The career of John Carpenter spans four decades, but the 1980s was his special golden era. Although his ‘80s films may not have always succeeded at the box office, their run of quality is humbling: Escape from New York (1981), The Thing (1982), Big Trouble in Little China (1986), and Prince of Darkness (1987). While Christine (1983) and Starman (1984) aren’t in the same tier as that group, they’re good movies audiences still enjoy today.
No other film could have closed out the John Carpenter Decade better than They Live. It’s not only the last movie he made in the ‘80s, it serves as a DO NOT QUESTION AUTHORITY curtain closer on the entirety of the decade.
Only four characters in the movie have names, so let’s get the actor attributions out of the way: Nada (Roddy Piper), Frank Armitage (David Keith), Holly Thompson (Meg WATCH TV Foster), and Gilbert (Peter Jason). “Frank Armitage” is also Carpenter’s screenwriter pseudonym, giving the impression that a fictional character in the movie also wrote it. That nicely predicts the meta-horror of In the Mouth of Madness by six years.
Nada is a drifter who’s come to L.A. searching for work. He meets another construction worker, Frank, who introduces him to the shanty town and homeless shelter of Justiceville. There’s something strange going on under the surface of Justiceville, however, and Nada discovers the shelter organizers using a nearby church to develop strange science equipment — and a bunch of sunglasses, for some reason. After a suspiciously timed police raid demolishes Justiceville, Nada escapes and finds himself in possession of the sunglasses. When he puts on a pair, he can see the disturbing truth of the world: ghoulish alien creatures disguised as the rich and powerful actually rule the planet. They’ve peppered all visual media with subliminal messages of submission to mindless consumerism to cow the human population.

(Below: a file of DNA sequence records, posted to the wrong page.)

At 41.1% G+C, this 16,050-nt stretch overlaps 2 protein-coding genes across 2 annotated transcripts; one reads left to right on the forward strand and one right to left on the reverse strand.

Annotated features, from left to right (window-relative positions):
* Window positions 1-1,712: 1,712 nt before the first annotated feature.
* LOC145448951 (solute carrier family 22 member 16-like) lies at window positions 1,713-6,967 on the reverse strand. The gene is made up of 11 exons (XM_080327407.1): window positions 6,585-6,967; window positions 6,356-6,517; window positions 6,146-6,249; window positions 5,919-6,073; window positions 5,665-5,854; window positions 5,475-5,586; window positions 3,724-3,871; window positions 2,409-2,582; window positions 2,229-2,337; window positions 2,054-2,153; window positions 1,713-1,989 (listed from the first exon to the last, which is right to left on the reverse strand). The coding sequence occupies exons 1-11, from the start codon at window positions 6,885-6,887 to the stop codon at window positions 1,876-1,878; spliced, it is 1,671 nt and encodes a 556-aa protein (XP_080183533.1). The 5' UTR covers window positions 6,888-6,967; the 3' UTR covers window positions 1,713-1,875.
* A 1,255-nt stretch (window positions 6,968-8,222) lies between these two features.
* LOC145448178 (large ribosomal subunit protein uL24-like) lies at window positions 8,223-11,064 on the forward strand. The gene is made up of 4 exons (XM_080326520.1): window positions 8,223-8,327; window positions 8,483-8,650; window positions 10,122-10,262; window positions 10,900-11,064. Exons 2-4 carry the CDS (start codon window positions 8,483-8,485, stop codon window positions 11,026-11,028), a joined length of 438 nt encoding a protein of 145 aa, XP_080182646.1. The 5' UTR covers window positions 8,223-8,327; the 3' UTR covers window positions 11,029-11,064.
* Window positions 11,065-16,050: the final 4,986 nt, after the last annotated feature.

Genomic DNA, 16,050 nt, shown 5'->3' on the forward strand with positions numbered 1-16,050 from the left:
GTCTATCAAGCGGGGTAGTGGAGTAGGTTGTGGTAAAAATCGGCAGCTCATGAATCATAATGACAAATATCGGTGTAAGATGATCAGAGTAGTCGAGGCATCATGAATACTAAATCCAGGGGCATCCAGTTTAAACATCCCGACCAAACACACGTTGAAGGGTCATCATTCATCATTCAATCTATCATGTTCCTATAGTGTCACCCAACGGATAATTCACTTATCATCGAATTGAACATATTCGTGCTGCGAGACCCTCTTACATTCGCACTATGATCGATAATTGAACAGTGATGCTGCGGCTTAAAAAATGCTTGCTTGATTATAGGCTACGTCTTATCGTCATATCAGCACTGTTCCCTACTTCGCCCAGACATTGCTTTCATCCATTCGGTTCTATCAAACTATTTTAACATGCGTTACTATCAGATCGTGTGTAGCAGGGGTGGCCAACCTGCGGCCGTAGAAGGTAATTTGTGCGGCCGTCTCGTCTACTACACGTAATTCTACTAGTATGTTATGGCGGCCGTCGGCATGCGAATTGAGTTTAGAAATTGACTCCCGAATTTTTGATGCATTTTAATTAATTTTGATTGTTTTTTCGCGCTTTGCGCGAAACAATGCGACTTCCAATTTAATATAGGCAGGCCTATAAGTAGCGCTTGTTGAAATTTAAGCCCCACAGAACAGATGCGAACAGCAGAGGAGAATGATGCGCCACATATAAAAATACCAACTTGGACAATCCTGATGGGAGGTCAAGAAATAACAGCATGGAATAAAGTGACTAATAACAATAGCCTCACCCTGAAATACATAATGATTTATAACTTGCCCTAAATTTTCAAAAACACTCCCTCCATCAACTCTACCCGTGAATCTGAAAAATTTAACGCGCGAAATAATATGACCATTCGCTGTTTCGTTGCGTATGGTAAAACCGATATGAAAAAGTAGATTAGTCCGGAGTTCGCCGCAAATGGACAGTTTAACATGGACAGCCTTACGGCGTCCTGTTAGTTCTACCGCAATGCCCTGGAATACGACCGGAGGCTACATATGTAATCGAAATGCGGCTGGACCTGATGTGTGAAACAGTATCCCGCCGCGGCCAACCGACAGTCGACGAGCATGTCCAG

But Nada is all out of bubblegum and he ain’t having this. He gets Frank to work with him — after they savagely beat each other in a back alley for five minutes — and then seeks out the underground resistance. However, they’re not only facing alien invaders, but also the human collaborators who have sold out for their slice of ‘80s yuppiedom.
Carpenter often put anti-authoritarian subtexts into his films, such as the satirical backdrops of the two Escape From… movies. But They Live is his most overtly political work. Often savagely so: here’s a movie that lingers on the image of police officers savagely beating a blind black preacher, and retrofits the famous political images of the era to feature corpse-like creatures preaching conformity. Horrifying, yes — but as a crazy SF movie it’s also totally rad. (See that? A period slang term. Yes, I lived through the ‘80s.) Nothing about it is subtle, OBEY but it’s John Carpenter at peak creativity using science fiction as a cloak to hide the ‘70s angry young man in an era that would prefer to sideline angry young anybody.
I’ll put it out there: I think They Live is a better, more acidic condemnation of the “Greed is Good” philosophy of capitalism without moral restraint than Oliver Stone’s Wall Street. (Come to think of it, Gordon Gecko is almost certainly one of Them.)
Released in the last year of the Reagan Administration, They Live is the vision of a director who grew to artistic maturity in the mindset of the rebellious 1970s, but is now surveying the landscape of the ‘80s and wondering, “What the hell happened?” This comes straight from Carpenter’s mouth: he wanted to use the formula of the 1950s paranoia SF movies but apply it to the rampant consumerism of the 1980s and the idea that people had fallen into complacency about the “Morning in America” myth.
Carpenter doesn’t disguise the satire. MARRY AND REPRODUCE The alien invaders are referred to as “free enterprisers” who are interested in Earth as a third world country to plunder for resources. Some humans are willing to side with these overlords for a taste of the good life, hoping to get some of those trickle-down economic drops. The only possible heroes are the people at the bottom of the ladder, a fringe world of the homeless and community organizers with only enough power to hide in an abandoned church.